The advent of X’mas

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Time indeed flies. We are already in the last month of 2017. Most editors, in print or electronic media, will start working on year-end reports to be delivered towards the end of the month. Report they surely will of the events gone past but will they ever be able to capture the time that has already fled and has become history? And that precisely is the reason why one must spend every living moment with the awareness of who we are and what is the meaning of our existence on earth, leading us to our creator.
Though the New Year is still about three weeks away, the Church has already entered into a “New Liturgical Year” last Sunday with what is known in the Christian terminology as the Advent season. Advent obviously means, “the coming”, which could be of something or of someone. And if it is December and if it is Christians who are speaking of “someone’s coming”, it is evident that we are talking of the “coming of Jesus” in the person of a little baby to be celebrated on 25th of this month. Jesus Christ is the central figure of Christianity. Though with a different understanding, he is also given a place of honour in the Quran and is revered by Muslims too. Since Christians consider him as both their personal saviour and the saviour of the world, the Churches make extra efforts to prepare the believers spiritually for the event of his “coming”. This sacred period of Advent begins and includes the time between four Sundays before Christmas.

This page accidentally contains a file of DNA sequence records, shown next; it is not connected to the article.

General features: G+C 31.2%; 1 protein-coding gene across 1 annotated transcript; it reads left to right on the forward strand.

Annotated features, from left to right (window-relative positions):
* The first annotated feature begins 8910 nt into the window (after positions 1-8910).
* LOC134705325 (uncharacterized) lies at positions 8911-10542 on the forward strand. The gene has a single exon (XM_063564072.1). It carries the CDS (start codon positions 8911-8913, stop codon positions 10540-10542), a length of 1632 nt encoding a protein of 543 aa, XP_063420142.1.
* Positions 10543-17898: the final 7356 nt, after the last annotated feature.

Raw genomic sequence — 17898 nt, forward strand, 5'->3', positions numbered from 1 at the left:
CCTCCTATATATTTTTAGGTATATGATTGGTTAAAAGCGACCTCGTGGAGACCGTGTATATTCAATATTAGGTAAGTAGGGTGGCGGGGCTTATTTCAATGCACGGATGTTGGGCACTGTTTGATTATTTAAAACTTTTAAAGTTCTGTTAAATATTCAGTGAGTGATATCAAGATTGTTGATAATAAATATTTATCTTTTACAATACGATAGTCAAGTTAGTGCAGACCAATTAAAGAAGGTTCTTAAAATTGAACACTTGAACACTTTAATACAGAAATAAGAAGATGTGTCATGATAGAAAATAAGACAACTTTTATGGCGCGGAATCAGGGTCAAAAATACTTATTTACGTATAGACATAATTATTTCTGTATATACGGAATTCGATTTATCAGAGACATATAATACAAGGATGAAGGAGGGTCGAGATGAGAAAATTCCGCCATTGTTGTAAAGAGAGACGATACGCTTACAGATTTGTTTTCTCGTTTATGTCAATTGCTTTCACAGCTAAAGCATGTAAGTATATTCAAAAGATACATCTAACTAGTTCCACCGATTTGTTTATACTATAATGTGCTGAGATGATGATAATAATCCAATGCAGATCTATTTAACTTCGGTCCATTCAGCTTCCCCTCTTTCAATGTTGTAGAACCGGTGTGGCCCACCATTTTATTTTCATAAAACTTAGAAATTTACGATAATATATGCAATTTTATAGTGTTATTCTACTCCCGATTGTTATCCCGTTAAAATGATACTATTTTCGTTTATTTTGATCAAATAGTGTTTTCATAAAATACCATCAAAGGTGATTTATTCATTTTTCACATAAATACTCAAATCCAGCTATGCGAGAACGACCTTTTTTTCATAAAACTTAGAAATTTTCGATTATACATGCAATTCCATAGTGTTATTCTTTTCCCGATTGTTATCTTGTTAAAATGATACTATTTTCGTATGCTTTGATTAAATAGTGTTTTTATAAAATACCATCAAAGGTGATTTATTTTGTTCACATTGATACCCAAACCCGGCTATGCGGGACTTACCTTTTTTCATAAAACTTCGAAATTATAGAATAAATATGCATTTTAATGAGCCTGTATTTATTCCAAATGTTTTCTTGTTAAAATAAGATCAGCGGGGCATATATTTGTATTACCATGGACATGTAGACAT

At the pain of being repetitive let me state that this time is dedicated purely to spiritual preparation of individuals and has nothing to do with Santa Claus, which the commercial world has all but succeeded in replacing with Jesus Christ.
Apart from celebrating his coming into this world with a special mission two thousand years ago, Christians await with eager expectation his second coming at the end of times. And to balance the two elements of remembrance and anticipation, the first two Sundays in Advent (through December 16) look forward to Christ’s second coming, and the last two Sundays (December 17-24) look backward to remember Christ’s first coming.

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